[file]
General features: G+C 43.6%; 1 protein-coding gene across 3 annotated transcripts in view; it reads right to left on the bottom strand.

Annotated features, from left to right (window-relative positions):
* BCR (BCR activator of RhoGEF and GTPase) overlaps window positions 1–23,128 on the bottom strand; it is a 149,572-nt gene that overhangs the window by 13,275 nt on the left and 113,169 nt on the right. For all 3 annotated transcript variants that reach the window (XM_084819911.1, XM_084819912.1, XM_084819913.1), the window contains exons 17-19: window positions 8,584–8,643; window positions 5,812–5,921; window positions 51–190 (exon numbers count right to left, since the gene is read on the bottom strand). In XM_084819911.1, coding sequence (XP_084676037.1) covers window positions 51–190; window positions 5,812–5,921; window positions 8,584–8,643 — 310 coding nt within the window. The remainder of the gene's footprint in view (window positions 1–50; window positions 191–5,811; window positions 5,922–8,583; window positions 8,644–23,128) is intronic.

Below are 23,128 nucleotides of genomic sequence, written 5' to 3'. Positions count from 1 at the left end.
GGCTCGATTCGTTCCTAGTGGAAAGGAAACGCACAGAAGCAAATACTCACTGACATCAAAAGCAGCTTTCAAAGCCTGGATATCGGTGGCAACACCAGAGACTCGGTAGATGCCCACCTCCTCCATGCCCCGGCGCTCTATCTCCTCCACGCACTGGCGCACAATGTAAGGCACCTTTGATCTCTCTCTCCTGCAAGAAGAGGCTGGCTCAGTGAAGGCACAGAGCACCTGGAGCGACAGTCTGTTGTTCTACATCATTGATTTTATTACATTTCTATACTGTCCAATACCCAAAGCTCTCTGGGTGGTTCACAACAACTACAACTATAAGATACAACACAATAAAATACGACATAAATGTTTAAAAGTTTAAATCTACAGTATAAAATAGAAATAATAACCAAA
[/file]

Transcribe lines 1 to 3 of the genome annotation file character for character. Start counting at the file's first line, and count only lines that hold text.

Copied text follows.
General features: G+C 43.6%; 1 protein-coding gene across 3 annotated transcripts in view; it reads right to left on the bottom strand.

Annotated features, from left to right (window-relative positions):
* BCR (BCR activator of RhoGEF and GTPase) overlaps window positions 1–23,128 on the bottom strand; it is a 149,572-nt gene that overhangs the window by 13,275 nt on the left and 113,169 nt on the right. For all 3 annotated transcript variants that reach the window (XM_084819911.1, XM_084819912.1, XM_084819913.1), the window contains exons 17-19: window positions 8,584–8,643; window positions 5,812–5,921; window positions 51–190 (exon numbers count right to left, since the gene is read on the bottom strand). In XM_084819911.1, coding sequence (XP_084676037.1) covers window positions 51–190; window positions 5,812–5,921; window positions 8,584–8,643 — 310 coding nt within the window. The remainder of the gene's footprint in view (window positions 1–50; window positions 191–5,811; window positions 5,922–8,583; window positions 8,644–23,128) is intronic.